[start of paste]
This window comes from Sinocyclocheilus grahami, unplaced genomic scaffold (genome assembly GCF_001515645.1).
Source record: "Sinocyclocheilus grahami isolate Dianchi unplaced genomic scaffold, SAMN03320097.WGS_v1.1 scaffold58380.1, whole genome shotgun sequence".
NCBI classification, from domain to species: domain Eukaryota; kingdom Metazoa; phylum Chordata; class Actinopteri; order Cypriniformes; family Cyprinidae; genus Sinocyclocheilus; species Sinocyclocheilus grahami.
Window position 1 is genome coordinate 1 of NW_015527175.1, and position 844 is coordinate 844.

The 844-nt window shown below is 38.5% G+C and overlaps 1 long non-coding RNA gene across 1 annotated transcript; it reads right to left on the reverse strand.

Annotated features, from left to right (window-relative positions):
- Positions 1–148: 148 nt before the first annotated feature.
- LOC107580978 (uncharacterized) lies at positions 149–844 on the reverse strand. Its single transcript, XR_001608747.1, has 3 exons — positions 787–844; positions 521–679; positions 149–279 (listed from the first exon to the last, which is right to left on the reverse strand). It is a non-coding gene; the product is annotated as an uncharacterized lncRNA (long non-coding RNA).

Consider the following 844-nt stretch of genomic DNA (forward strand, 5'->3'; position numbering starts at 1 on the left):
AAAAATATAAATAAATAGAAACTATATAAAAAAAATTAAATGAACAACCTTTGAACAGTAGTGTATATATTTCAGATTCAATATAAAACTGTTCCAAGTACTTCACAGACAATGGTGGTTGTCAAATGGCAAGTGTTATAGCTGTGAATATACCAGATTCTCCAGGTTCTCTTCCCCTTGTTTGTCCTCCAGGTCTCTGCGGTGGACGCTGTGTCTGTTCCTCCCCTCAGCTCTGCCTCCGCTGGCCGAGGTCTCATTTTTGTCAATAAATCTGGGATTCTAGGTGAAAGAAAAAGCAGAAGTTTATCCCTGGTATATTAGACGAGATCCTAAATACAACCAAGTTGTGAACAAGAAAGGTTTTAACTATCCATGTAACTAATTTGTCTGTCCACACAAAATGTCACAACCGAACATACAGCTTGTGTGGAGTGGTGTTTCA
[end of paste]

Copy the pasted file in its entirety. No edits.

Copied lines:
This window comes from Sinocyclocheilus grahami, unplaced genomic scaffold (genome assembly GCF_001515645.1).
Source record: "Sinocyclocheilus grahami isolate Dianchi unplaced genomic scaffold, SAMN03320097.WGS_v1.1 scaffold58380.1, whole genome shotgun sequence".
NCBI classification, from domain to species: domain Eukaryota; kingdom Metazoa; phylum Chordata; class Actinopteri; order Cypriniformes; family Cyprinidae; genus Sinocyclocheilus; species Sinocyclocheilus grahami.
Window position 1 is genome coordinate 1 of NW_015527175.1, and position 844 is coordinate 844.

The 844-nt window shown below is 38.5% G+C and overlaps 1 long non-coding RNA gene across 1 annotated transcript; it reads right to left on the reverse strand.

Annotated features, from left to right (window-relative positions):
- Positions 1–148: 148 nt before the first annotated feature.
- LOC107580978 (uncharacterized) lies at positions 149–844 on the reverse strand. Its single transcript, XR_001608747.1, has 3 exons — positions 787–844; positions 521–679; positions 149–279 (listed from the first exon to the last, which is right to left on the reverse strand). It is a non-coding gene; the product is annotated as an uncharacterized lncRNA (long non-coding RNA).

Consider the following 844-nt stretch of genomic DNA (forward strand, 5'->3'; position numbering starts at 1 on the left):
AAAAATATAAATAAATAGAAACTATATAAAAAAAATTAAATGAACAACCTTTGAACAGTAGTGTATATATTTCAGATTCAATATAAAACTGTTCCAAGTACTTCACAGACAATGGTGGTTGTCAAATGGCAAGTGTTATAGCTGTGAATATACCAGATTCTCCAGGTTCTCTTCCCCTTGTTTGTCCTCCAGGTCTCTGCGGTGGACGCTGTGTCTGTTCCTCCCCTCAGCTCTGCCTCCGCTGGCCGAGGTCTCATTTTTGTCAATAAATCTGGGATTCTAGGTGAAAGAAAAAGCAGAAGTTTATCCCTGGTATATTAGACGAGATCCTAAATACAACCAAGTTGTGAACAAGAAAGGTTTTAACTATCCATGTAACTAATTTGTCTGTCCACACAAAATGTCACAACCGAACATACAGCTTGTGTGGAGTGGTGTTTCA